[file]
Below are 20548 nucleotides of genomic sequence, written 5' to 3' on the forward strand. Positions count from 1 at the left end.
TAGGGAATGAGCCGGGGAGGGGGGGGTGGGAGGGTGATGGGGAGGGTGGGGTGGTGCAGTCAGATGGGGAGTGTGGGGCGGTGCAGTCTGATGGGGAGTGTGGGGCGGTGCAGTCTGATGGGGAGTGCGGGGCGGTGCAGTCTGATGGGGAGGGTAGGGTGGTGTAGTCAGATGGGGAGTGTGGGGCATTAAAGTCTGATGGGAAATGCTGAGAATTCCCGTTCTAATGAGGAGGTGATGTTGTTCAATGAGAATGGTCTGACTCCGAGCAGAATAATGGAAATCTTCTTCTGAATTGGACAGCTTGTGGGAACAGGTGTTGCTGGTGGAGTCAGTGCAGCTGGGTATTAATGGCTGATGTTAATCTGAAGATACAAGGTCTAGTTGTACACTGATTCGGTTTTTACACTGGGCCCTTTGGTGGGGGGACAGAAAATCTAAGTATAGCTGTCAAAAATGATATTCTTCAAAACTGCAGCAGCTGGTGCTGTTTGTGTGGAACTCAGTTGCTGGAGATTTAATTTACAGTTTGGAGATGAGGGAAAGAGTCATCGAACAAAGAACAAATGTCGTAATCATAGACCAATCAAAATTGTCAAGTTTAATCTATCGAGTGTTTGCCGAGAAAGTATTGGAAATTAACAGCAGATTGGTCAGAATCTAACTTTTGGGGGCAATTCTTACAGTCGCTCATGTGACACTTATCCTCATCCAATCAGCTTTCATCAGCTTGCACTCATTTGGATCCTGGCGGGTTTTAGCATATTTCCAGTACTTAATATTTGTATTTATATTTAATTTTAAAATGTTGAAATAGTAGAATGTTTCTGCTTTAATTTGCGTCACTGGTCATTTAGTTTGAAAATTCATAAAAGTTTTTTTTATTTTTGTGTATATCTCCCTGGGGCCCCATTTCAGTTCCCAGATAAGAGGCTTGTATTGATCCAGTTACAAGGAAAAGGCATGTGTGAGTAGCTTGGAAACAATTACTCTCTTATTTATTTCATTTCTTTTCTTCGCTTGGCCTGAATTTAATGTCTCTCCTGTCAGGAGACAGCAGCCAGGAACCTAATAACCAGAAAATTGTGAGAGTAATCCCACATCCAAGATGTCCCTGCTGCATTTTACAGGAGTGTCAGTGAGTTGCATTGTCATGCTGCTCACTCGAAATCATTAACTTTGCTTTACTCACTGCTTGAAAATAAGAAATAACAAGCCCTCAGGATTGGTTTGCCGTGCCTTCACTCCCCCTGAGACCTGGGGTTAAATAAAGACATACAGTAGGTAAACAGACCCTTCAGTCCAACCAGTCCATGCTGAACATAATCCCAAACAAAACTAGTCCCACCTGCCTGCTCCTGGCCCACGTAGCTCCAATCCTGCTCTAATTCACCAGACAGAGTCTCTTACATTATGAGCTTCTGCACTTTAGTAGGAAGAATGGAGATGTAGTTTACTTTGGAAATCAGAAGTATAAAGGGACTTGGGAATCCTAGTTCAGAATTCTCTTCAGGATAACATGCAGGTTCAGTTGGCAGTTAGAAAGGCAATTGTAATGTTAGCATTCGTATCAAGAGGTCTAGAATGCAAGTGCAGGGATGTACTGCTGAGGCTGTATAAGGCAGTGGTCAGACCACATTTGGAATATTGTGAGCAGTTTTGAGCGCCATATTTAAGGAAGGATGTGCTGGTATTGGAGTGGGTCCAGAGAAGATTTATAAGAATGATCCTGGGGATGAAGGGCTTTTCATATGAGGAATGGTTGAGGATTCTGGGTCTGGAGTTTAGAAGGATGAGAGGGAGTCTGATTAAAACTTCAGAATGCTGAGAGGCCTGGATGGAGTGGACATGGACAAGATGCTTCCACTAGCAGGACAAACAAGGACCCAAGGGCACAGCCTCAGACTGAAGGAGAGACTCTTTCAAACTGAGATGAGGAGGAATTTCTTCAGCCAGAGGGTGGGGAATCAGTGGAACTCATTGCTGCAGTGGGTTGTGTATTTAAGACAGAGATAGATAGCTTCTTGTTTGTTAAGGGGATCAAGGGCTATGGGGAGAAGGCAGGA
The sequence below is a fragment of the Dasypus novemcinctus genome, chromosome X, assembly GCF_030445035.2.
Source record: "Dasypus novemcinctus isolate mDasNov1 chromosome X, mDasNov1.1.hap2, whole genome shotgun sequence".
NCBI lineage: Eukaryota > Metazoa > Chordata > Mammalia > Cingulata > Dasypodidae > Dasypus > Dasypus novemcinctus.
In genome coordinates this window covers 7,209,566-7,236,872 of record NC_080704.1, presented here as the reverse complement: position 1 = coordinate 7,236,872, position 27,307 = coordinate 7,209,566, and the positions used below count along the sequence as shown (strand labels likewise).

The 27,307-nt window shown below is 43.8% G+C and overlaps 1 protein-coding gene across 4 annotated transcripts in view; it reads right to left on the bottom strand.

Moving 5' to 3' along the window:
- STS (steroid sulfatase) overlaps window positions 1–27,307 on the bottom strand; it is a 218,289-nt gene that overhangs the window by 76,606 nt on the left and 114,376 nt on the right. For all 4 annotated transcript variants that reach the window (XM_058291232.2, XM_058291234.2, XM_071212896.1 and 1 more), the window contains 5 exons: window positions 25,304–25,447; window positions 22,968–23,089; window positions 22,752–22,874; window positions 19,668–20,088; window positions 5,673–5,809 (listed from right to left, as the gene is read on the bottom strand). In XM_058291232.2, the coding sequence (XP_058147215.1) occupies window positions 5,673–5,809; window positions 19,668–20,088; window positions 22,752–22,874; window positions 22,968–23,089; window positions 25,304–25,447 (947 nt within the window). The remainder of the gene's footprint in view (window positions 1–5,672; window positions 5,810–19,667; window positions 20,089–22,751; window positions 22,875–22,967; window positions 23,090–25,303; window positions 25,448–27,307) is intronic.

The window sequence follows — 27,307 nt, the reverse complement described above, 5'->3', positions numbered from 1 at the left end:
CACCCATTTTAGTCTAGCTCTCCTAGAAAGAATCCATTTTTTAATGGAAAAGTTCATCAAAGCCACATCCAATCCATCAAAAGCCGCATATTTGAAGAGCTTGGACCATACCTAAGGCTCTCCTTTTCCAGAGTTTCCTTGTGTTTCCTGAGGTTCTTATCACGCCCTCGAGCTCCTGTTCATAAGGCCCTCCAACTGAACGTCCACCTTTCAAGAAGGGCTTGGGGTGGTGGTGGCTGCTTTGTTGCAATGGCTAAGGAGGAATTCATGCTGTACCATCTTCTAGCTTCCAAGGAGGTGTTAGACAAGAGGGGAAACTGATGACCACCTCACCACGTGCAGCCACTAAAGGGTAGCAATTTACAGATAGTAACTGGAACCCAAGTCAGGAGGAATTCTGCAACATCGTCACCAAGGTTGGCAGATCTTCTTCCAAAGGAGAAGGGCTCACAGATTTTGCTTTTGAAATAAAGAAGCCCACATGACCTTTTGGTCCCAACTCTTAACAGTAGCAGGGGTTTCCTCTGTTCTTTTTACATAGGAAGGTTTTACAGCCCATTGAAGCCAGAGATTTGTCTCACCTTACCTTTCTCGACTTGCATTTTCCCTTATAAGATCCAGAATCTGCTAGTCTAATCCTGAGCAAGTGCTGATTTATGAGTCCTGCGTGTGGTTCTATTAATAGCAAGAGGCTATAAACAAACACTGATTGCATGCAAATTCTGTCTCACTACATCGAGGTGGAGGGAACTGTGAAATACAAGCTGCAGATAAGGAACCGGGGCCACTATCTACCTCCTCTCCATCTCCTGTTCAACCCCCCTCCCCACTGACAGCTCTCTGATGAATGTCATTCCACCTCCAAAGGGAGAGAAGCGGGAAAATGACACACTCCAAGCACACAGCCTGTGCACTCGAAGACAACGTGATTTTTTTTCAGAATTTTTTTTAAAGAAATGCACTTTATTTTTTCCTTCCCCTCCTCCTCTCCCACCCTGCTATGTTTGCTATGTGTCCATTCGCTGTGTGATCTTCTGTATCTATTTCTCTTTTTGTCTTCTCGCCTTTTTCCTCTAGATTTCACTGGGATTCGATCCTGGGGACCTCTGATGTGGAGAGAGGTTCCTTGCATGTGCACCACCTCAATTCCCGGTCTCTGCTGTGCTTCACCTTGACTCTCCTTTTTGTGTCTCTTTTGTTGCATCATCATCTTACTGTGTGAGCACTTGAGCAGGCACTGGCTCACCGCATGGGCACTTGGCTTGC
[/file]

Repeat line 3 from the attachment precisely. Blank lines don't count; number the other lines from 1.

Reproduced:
The sequence below is a fragment of the Dasypus novemcinctus genome, chromosome X, assembly GCF_030445035.2.